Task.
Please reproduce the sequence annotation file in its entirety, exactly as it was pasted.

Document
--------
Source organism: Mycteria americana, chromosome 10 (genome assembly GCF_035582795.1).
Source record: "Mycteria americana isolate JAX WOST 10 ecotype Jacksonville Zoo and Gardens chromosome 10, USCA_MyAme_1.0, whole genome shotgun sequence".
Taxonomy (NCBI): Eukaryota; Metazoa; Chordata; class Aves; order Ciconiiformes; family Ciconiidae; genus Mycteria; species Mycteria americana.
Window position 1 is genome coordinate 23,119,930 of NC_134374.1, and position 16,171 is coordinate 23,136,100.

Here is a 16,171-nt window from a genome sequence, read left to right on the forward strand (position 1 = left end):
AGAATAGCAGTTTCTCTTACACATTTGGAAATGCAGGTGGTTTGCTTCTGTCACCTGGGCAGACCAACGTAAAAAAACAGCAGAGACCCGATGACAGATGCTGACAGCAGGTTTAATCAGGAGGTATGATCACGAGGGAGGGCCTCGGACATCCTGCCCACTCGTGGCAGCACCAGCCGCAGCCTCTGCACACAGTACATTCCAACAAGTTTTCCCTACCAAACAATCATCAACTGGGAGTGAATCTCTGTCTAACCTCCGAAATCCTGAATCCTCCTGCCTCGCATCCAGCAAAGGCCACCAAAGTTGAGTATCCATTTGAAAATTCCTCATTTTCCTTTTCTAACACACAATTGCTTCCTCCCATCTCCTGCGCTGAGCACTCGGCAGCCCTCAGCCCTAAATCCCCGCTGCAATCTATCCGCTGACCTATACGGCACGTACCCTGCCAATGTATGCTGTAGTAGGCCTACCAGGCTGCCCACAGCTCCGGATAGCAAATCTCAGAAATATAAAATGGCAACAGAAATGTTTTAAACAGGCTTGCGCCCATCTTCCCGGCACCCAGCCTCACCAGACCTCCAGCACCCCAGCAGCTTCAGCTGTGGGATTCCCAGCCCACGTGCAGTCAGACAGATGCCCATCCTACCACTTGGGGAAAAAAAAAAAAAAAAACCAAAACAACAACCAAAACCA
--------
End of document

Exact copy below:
Source organism: Mycteria americana, chromosome 10 (genome assembly GCF_035582795.1).
Source record: "Mycteria americana isolate JAX WOST 10 ecotype Jacksonville Zoo and Gardens chromosome 10, USCA_MyAme_1.0, whole genome shotgun sequence".
Taxonomy (NCBI): Eukaryota; Metazoa; Chordata; class Aves; order Ciconiiformes; family Ciconiidae; genus Mycteria; species Mycteria americana.
Window position 1 is genome coordinate 23,119,930 of NC_134374.1, and position 16,171 is coordinate 23,136,100.

Here is a 16,171-nt window from a genome sequence, read left to right on the forward strand (position 1 = left end):
AGAATAGCAGTTTCTCTTACACATTTGGAAATGCAGGTGGTTTGCTTCTGTCACCTGGGCAGACCAACGTAAAAAAACAGCAGAGACCCGATGACAGATGCTGACAGCAGGTTTAATCAGGAGGTATGATCACGAGGGAGGGCCTCGGACATCCTGCCCACTCGTGGCAGCACCAGCCGCAGCCTCTGCACACAGTACATTCCAACAAGTTTTCCCTACCAAACAATCATCAACTGGGAGTGAATCTCTGTCTAACCTCCGAAATCCTGAATCCTCCTGCCTCGCATCCAGCAAAGGCCACCAAAGTTGAGTATCCATTTGAAAATTCCTCATTTTCCTTTTCTAACACACAATTGCTTCCTCCCATCTCCTGCGCTGAGCACTCGGCAGCCCTCAGCCCTAAATCCCCGCTGCAATCTATCCGCTGACCTATACGGCACGTACCCTGCCAATGTATGCTGTAGTAGGCCTACCAGGCTGCCCACAGCTCCGGATAGCAAATCTCAGAAATATAAAATGGCAACAGAAATGTTTTAAACAGGCTTGCGCCCATCTTCCCGGCACCCAGCCTCACCAGACCTCCAGCACCCCAGCAGCTTCAGCTGTGGGATTCCCAGCCCACGTGCAGTCAGACAGATGCCCATCCTACCACTTGGGGAAAAAAAAAAAAAAAAACCAAAACAACAACCAAAACCA